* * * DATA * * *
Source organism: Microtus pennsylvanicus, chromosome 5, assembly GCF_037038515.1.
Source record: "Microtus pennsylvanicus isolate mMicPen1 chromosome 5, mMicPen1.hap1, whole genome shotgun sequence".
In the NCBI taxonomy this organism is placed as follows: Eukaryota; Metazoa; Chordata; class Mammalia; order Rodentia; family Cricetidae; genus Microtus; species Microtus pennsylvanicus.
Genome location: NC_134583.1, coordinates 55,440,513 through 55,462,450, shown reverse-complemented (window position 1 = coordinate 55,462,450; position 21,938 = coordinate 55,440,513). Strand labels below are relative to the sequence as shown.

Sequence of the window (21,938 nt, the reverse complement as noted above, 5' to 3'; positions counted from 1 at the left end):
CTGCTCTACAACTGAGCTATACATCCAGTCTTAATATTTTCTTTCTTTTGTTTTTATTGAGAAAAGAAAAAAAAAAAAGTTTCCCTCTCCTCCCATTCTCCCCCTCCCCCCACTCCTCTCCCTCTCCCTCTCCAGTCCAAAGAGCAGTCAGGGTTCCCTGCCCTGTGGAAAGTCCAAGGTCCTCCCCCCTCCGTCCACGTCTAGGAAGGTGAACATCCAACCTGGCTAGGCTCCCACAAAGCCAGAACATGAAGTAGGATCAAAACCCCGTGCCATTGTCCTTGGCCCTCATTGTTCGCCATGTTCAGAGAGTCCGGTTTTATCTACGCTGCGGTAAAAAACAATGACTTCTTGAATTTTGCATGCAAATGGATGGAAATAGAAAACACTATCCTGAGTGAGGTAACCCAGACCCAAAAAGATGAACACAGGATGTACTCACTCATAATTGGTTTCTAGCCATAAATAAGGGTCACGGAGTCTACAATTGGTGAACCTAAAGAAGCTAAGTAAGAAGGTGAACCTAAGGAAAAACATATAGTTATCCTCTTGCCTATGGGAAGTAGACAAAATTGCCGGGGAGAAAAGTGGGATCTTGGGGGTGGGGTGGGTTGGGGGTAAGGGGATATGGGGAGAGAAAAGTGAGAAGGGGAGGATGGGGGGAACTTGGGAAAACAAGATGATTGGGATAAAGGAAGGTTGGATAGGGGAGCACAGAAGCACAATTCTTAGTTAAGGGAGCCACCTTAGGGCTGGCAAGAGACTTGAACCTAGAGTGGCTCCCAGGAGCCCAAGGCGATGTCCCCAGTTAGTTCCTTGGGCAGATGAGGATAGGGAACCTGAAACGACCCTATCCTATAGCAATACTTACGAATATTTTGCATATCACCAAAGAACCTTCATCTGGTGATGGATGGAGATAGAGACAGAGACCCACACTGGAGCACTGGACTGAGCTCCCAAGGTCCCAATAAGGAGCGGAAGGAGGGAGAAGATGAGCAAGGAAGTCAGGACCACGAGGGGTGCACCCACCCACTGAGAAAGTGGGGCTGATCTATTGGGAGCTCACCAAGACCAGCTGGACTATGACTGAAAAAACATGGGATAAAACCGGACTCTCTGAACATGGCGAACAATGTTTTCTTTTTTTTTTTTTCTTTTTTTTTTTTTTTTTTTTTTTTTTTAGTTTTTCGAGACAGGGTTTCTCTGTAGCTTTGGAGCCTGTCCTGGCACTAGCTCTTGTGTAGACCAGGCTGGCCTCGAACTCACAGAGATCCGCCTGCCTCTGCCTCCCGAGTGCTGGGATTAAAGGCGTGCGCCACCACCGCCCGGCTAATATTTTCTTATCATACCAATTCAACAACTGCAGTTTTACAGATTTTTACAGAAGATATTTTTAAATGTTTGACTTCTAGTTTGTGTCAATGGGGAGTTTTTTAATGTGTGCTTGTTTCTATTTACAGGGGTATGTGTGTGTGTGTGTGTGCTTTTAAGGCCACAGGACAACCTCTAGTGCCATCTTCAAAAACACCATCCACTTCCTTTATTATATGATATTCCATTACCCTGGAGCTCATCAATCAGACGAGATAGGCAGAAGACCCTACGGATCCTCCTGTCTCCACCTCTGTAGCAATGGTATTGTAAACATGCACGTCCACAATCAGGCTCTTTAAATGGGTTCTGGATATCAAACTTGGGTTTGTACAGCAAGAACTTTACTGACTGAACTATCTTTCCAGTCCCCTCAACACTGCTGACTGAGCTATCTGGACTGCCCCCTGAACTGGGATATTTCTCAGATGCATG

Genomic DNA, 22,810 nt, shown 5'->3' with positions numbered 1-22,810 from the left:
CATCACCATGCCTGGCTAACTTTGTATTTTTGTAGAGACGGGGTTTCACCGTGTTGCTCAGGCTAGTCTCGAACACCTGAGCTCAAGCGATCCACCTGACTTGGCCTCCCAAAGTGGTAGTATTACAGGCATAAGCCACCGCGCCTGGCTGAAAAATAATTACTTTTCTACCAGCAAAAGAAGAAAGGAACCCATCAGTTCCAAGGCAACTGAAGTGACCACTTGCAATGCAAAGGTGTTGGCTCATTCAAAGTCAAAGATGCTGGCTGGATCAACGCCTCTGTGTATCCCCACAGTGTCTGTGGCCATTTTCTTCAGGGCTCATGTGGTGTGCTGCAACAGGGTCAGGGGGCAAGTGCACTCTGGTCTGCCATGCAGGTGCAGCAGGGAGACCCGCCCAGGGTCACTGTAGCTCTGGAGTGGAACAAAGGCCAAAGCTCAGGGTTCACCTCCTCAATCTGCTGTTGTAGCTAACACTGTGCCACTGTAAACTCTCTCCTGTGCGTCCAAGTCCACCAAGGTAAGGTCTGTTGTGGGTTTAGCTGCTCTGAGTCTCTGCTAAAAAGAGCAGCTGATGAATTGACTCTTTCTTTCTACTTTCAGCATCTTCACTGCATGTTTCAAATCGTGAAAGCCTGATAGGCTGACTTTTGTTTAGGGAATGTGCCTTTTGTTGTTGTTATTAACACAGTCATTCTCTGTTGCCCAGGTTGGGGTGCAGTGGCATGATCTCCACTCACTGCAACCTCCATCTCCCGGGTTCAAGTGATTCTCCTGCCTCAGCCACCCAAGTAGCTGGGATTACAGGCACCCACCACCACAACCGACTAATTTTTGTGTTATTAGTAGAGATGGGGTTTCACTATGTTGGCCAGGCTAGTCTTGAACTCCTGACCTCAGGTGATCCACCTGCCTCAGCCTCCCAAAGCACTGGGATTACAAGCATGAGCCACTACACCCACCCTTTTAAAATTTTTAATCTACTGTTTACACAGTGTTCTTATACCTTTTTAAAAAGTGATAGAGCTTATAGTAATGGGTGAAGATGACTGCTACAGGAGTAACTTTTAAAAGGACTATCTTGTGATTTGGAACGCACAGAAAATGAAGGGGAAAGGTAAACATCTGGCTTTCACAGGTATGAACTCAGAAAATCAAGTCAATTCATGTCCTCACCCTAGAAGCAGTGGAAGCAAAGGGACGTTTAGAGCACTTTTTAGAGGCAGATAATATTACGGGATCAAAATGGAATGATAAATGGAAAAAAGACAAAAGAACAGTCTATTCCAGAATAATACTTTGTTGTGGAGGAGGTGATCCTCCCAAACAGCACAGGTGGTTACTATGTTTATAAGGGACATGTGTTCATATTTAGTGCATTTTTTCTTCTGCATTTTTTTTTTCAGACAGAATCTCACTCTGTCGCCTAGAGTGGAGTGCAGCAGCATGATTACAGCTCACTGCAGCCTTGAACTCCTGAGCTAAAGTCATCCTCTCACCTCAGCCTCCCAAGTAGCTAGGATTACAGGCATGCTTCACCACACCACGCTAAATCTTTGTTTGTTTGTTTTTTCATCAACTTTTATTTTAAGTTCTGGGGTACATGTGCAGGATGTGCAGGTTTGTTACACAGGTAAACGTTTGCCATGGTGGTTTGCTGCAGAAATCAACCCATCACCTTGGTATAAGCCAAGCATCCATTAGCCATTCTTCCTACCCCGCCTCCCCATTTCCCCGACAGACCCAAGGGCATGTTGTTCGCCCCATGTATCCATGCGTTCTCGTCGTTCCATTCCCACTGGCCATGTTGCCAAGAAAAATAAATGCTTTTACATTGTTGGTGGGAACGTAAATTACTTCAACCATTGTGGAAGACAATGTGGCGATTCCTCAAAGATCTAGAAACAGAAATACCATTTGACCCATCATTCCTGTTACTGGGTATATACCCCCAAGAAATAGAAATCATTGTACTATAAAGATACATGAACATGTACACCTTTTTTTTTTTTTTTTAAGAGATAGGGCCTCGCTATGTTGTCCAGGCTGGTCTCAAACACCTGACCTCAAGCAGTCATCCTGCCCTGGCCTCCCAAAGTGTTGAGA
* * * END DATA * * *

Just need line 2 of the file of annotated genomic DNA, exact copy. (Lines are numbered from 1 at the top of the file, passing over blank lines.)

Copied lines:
Source record: "Microtus pennsylvanicus isolate mMicPen1 chromosome 5, mMicPen1.hap1, whole genome shotgun sequence".